Let's start with some general posing and expression basics and tips. These are some good ground rules and drawing pointers that we will be putting to use in later chapters. Unlike other sections of this book, these notes do not necessarily rely on a character's specific personality. They are lessons that can be applied to all characters.
If your character's arms, legs, or even the grin of its mouth is identical in position with its partner, we call this "twinning." Not that I have anything against twins (in fact, I am a twin, and I have twin girls), but "twinning" in your character's pose does not create a strong pose. Try to avoid this effect whenever possible. It makes for a dull, average pose and is generally considered a weak design. Offset your pose whenever possible.
A good example of twinning can be seen in the traditional "Ta-Da!" pose (see Figure A). Even in a flat, straight-on angle like this, a slight tilt to the head, bringing one of the arms up some, and placing the character's weight more on one leg than the other will break up the symmetry in the pose (Figure B). Same emotion in the pose, more interesting design.
A subtler example of twinning is seen in an "I don't know" shrug pose. In this example, twinning is acceptable because it does communicate this very recognizable pose (Figure A). But, a slight tilt to the head and minor arm/hand adjustments can make the pose a bit more interesting while still communicating the idea (Figure B).
USING PERSPECTIVE TO CREATE DEPTH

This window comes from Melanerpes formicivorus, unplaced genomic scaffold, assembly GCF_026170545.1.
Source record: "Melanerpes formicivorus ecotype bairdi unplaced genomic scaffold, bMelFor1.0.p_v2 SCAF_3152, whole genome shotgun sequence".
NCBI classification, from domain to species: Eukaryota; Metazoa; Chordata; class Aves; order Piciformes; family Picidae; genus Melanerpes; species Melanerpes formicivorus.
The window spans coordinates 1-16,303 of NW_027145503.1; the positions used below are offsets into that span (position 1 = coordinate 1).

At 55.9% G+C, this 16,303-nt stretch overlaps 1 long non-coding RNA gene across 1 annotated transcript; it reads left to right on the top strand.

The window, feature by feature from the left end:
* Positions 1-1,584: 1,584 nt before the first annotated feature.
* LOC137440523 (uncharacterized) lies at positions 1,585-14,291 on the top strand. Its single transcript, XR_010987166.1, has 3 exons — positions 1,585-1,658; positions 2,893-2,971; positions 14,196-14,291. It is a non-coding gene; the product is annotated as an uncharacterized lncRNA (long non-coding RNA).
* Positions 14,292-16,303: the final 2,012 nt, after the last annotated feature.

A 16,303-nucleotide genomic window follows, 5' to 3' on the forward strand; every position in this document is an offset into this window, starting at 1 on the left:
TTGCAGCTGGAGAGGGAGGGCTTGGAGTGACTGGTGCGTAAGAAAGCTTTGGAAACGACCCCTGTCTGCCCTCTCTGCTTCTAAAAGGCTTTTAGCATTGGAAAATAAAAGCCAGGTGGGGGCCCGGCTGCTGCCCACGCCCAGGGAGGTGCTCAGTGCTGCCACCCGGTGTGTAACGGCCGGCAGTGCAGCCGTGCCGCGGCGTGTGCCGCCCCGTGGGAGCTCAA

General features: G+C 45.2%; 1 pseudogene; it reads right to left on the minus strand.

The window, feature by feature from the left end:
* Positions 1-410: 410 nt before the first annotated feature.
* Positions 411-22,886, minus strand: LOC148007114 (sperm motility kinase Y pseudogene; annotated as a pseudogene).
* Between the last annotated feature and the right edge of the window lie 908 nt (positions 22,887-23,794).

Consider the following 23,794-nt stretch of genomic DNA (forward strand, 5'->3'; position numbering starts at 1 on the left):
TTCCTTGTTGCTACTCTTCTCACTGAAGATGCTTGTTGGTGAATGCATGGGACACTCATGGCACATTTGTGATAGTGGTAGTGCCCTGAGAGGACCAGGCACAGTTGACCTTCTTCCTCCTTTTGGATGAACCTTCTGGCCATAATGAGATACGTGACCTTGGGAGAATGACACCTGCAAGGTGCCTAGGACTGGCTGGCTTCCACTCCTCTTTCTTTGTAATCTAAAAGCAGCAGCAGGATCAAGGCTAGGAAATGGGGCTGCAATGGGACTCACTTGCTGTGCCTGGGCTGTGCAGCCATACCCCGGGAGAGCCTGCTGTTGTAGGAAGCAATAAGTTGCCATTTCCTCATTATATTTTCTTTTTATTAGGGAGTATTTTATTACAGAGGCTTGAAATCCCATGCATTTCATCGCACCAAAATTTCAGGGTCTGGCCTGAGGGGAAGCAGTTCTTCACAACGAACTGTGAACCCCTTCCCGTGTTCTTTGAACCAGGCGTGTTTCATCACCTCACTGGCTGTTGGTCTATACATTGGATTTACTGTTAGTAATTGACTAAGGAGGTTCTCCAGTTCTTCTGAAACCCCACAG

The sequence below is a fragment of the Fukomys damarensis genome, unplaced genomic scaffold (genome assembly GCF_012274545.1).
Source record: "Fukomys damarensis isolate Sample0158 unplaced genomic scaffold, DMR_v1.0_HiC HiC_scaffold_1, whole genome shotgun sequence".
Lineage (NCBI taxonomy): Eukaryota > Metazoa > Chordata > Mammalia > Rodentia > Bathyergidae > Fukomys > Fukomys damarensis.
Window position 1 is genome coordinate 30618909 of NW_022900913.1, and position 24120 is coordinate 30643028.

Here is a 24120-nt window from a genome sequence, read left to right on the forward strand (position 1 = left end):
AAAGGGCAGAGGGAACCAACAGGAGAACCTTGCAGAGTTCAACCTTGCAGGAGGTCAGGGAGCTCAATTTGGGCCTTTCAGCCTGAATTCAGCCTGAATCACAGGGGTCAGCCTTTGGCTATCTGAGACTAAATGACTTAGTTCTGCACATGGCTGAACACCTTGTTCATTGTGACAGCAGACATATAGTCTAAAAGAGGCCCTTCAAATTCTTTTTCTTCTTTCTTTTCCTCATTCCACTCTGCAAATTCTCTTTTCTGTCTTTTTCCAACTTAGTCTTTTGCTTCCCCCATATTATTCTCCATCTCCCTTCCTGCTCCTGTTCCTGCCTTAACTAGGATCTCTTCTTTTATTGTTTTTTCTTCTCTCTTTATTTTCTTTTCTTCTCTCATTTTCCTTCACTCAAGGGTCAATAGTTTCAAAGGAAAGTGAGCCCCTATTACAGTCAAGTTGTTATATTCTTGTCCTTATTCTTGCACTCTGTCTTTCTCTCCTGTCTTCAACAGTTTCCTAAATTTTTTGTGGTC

A common practice of beginning artists is to leave perspective out of their characters' poses. It complicates the drawing, thus making it harder to create. Adding some depth to your pose will improve the pose immensely. Keep practicing your perspective in your character drawings and backgrounds; it will pay off! If your character is standing on the ground, rough in a ground plane that has some perspective to it rather than having a flat line for your character to stand on.
Adding some perspective/depth will:
* Help you avoid twinning in your character's stance. Even if your character has some symmetry to its pose, adding depth to its stance will automatically take away the twinning problem because of the differences in the sizes of the shapes. In Figure B, the foreground eye, ear, arm, and leg are bigger than the left side of the drawing which helps the drawing appear less symmetrical.
* Make your poses more dynamic. Note that the more dynamic angle in Figure B immediately gives more drama to the scene of the little girl reaching for the glass.
* Make poses more clear and give them a better silhouette. A good way to check your character's silhouette value is to shade it in on the back of your paper. Figure A, if shaded in would be very unclear what the boy was pointing at- or even that he was pointing at all! The pose in Figure B, clears that guesswork up!
* Help strengthen expressions and emotions. The slump in the shoulders and the head hanging down can be seen clearer in the quarter-front view on the right than the dead-on front view on the left.